Fascist G20 Law Passed in Toronto | A Right Is Not a Right If They Can Take It Away

Linda Nguyen, Postmedia News December 7, 2010 1:24 PM

TORONTO — The decision to quietly invoke a so-called secret law granting police extra powers during last summer’s G20 summit in Ontario was “opportunistic and inappropriate,” according to a scathing report released Tuesday by the provincial ombudsman.


“There is a real and insidious danger associated with using subordinate legislation, passed behind closed doors, to increase police authority, and I believe the practice should be sedulously avoided,” ombudsman Andre Marin wrote in the report, titled Caught in the Act.


Regulation 233/10 was passed in the Ontario legislature on June 2 without debate and immediately made the perimeter fence surrounding the G20 summit site — which hosted leaders from the world’s 20 wealthiest nations — a “public work.”


It allowed police to use the 1939 Public Works Protection Act to enforce security.


It was widely believed during the June 26-27 G20 weekend that those found within five metres of the three-metre high fence had to identify themselves, and if they refused, were subject to search and arrest.


But after the summit was over it was revealed the law only allowed police to search people who were attempting to enter the security perimeter, which stretched 3.5 kilometres around Toronto’s Metro Convention Centre.


The regulation expired on June 28.


“(The government) quietly handed the police extravagant, sweeping powers under a 71-year-old law — powers that would almost certainly be illegal and unconstitutional under the Charter of Rights and Freedoms,” said Marin. “Little did they realize that once this powerful weapon was unleashed, it would be almost impossible to control.”


Thousands of protesters took to the streets that weekend, with a small handful wreaking havoc in the city’s downtown core, burning police cars and trashing local businesses resulting in an estimated $2 million in property damage.


More than 1,000 people were arrested during the two-day summit in Toronto, many of which were eventually released without criminal charges being laid.


According to the ombudsman, some members in Ontario’s Ministry of Community Safety and Correctional Services were “concerned” about the law, resulting in a decision to not publicize or clarify it. The only mention of the law was made in the Ontario Gazette, a legislative newsletter.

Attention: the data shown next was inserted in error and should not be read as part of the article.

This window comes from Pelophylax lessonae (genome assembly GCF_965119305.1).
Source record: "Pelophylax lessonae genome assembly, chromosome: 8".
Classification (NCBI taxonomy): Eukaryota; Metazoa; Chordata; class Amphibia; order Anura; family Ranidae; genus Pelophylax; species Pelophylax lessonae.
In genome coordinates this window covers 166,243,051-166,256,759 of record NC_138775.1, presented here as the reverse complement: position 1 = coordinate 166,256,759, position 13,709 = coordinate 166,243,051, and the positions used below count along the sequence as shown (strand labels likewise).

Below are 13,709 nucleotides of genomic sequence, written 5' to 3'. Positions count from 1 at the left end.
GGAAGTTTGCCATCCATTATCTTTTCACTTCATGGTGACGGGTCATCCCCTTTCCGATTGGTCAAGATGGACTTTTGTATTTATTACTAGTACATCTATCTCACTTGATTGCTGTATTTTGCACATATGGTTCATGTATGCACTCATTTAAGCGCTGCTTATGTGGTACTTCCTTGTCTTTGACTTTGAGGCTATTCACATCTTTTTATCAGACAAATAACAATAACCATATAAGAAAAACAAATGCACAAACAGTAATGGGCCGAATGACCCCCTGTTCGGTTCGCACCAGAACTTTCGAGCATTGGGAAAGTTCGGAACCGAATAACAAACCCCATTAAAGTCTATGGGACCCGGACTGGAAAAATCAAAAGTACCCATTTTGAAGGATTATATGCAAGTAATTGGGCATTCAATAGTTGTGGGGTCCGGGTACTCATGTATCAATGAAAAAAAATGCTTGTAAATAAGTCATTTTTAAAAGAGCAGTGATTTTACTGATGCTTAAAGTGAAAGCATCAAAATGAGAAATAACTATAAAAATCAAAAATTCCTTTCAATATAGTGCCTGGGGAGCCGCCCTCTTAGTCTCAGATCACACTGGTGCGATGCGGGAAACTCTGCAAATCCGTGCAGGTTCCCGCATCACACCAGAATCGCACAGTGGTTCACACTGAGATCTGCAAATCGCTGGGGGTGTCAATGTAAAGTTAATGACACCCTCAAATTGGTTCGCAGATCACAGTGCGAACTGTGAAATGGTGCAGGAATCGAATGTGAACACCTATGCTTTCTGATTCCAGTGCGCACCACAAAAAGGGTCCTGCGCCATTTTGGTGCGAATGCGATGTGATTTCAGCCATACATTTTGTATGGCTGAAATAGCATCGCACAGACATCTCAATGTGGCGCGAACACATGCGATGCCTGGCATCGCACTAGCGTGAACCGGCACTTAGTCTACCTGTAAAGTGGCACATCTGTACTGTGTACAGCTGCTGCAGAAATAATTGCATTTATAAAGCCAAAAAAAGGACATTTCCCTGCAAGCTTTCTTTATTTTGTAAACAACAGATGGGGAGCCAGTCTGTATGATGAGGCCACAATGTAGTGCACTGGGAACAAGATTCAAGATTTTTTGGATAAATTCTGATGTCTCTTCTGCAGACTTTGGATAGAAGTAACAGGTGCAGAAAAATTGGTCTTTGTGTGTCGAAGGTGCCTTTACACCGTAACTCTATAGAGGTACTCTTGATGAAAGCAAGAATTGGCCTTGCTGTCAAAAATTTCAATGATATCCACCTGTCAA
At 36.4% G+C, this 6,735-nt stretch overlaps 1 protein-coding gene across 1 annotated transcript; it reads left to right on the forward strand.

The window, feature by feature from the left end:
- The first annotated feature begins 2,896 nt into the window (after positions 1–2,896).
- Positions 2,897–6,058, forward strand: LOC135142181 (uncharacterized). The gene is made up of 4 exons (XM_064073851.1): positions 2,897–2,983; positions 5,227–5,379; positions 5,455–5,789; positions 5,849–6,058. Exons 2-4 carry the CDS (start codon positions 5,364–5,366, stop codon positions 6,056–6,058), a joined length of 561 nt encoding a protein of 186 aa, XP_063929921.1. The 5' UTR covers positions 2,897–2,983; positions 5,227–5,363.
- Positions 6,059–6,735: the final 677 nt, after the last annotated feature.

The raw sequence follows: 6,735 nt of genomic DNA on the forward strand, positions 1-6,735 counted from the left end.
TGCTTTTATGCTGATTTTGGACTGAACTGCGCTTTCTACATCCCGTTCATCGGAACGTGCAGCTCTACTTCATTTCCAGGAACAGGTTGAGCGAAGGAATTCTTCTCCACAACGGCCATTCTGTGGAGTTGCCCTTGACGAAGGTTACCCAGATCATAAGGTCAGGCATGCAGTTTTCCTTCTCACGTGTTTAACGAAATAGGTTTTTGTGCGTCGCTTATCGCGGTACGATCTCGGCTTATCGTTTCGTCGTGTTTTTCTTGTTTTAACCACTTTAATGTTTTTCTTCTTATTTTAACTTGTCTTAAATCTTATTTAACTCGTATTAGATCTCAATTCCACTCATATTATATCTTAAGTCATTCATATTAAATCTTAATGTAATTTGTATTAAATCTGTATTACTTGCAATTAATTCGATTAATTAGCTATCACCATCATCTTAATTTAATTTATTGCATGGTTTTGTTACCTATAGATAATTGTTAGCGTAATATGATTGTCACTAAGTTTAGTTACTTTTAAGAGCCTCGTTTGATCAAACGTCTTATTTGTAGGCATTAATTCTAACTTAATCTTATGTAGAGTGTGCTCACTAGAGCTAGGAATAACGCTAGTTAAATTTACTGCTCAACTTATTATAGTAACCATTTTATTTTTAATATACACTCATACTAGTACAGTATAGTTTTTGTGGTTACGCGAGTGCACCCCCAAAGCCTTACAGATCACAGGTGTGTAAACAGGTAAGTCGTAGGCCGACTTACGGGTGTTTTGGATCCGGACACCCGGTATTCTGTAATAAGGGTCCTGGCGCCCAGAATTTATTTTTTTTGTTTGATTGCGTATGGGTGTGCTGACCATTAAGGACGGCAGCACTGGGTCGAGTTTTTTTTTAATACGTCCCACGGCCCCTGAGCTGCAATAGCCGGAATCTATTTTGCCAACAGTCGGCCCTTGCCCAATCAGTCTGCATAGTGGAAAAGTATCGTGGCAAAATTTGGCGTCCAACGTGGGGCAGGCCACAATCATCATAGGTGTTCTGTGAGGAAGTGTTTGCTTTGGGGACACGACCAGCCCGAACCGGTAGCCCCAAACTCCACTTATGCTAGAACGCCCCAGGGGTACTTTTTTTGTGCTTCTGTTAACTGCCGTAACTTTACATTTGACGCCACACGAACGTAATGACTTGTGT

“Apart from insiders in the Government of Ontario, only members of the Toronto Police Service knew that the rules of the games had changed, and they were the ones holding the ‘go directly to jail’ cards,” he said.


Marin criticized how those who were caught near the fence, were subject to “warrantless searches” and questioned — even if the police were told they just wanted to walk away.


York University student Dave Vasey was one of two people who was arrested and detained after refusing to provide identification near the fence on June 24.


The ombudsman recommends the government revise or replace the act, particularly regarding the powers it grants to police and the methods in which it was not publicized.


The original purpose of the World War II-era act was to protect people, not infrastructure and ended up triggering “excessive police powers” during the G20 summit, said the report. The ministry has accepted all of the report’s recommendations.


The report took 90 days to complete and was the result of 49 interviews with senior government officials, and citizens who felt their rights were breached during the summit. The Office of the Ombudsman has received 22 official complaints from people alleging there was a lack of transparency and public communication with the regulation.


The federal government had set aside $1 billion for security costs for the G20 and G8 summits, the latter held in Huntsville, Ont., just before the G20.


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